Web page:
Last time, our small but highly qualified panel of truckers looked into the alleged shortage of drivers. This week, they look at the Washington Post headline implying that drivers routinely get $80,000 per year.
Richard: The $80,000 per year in a recent Washington Post headline isn’t common. I looked up Brenny Transportation, the company that said they had many drivers making that much; they haul specialized loads — over-dimensional and other loads that require special treatment — and, it seems, some cross-border flatbed work. In other words, they need the absolute cream of the crop. They’re going to have to pay well for that cream, and sadly it’s getting thinner every year. The part in the article about driver bonuses is similar — the guy didn’t read the fine print. You have to research before signing on the bottom line.
Clint: People ask about pay raises and such… well, this market fluctuates so much that one year as a business owner I will do great and the next, not so much. I have to factor in fuel, tires, maintenance, and other obstacles that might come up. It is a tough lifestyle being away from home most of the time, and when you own your own equipment, you have to spend some of your time at home preparing for your next trip out.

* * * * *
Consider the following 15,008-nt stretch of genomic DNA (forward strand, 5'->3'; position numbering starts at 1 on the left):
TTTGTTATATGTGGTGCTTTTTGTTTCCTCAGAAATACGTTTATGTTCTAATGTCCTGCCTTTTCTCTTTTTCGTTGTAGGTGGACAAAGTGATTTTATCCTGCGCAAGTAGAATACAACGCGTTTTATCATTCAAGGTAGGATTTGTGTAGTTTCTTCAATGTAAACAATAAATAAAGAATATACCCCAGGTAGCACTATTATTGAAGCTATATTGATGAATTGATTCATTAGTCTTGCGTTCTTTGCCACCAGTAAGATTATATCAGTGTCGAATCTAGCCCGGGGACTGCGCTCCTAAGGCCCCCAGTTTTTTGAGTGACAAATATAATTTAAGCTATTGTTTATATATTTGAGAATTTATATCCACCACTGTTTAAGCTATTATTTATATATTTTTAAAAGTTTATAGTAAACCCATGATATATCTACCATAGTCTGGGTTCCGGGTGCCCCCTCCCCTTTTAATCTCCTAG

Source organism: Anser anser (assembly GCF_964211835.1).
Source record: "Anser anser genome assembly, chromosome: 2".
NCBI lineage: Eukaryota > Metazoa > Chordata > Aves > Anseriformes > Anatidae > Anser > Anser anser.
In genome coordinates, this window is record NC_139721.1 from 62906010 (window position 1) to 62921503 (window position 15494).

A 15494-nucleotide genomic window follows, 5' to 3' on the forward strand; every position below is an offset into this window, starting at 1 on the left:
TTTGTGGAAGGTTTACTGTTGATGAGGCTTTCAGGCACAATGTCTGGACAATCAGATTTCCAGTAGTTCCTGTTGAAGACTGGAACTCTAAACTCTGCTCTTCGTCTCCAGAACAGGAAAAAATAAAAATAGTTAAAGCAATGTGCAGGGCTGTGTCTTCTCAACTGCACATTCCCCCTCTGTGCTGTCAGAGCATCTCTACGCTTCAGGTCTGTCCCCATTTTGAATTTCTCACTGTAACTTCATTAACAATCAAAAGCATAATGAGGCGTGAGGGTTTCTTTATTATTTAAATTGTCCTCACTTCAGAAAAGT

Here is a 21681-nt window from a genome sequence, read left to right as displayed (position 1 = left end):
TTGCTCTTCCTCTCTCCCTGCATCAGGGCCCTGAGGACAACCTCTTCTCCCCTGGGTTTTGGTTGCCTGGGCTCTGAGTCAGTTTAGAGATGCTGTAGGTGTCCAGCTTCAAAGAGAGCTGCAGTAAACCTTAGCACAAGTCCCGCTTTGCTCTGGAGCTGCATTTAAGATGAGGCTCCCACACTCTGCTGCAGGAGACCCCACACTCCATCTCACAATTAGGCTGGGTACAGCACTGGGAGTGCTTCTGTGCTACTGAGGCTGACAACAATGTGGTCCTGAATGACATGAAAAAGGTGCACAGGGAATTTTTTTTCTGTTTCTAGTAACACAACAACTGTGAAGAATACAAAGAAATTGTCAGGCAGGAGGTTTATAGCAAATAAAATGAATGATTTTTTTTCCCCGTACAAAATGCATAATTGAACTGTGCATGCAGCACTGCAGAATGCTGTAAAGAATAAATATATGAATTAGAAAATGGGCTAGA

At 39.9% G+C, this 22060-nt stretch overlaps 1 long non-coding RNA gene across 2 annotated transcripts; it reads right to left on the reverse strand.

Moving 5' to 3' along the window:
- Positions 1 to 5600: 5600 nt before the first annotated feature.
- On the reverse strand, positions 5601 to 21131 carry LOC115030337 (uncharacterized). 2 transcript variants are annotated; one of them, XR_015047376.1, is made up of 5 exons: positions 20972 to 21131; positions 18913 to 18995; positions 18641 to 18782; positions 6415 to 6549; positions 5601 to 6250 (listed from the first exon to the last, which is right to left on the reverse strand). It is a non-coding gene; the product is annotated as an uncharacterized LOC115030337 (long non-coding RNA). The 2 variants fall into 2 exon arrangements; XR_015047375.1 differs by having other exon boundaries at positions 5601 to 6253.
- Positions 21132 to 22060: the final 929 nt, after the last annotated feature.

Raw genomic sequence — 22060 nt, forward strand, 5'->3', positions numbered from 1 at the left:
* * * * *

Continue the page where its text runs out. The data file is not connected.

I don’t believe that we are treated as badly as many drivers make it out to be. Some drivers bring their treatment on themselves, with a bad and impatient attitude.
Kari: First, no company worth its weight is going to offer a sign-on bonus. That money will be used for driver retention as in a higher cents-per-mile (cpm), or investing in a 401(K). Some contracts I have seen require you to stay years to be paid the entire sign-on bonus.
No mega-carrier is going to pay a fresh-out-of-school driver premium wages. They mostly want inexperience so they can pay low wages. Yes, there are drivers making over 50 cpm at places like Shaffer, but you’ve got to be there ten years or longer to get it. The new driver isn’t being randomly called for jobs; he’s either submitted several applications or one from a recruiting site. Ten to one, he has a contract obligation that he needs to finish. Where Lee is now, his wages are okay — not stellar, but he’s happy. They keep him running. The key to this company is there is no need to micromanage unless you can’t manage a log book.
The fuel bonus is crap. Why do drivers have to suffer without heat or air conditioning [reducing fuel use to get the bonus] to give more margin for the company? We were in a Pete [Peterbilt]. It has the no-idle parameters set so there was no way you’d be comfortable. It had an EPU [battery-operated environmental system, so the engine can be shut off while the heat or air conditioner is on]. It was miserable. After running for four to six hours, the low battery disconnect would kick on, shutting off my CPAP [many commercial truck drivers have sleep apnea, and need a CPAP machine for proper sleep]. So now you’ve got tired drivers and if they’re on a CPAP, the usage is down. If the trucks don’t idle, the auxiliary power needs to work properly.
Next time (July 5): the downsides of trucking: weight gain, showers, and divorce?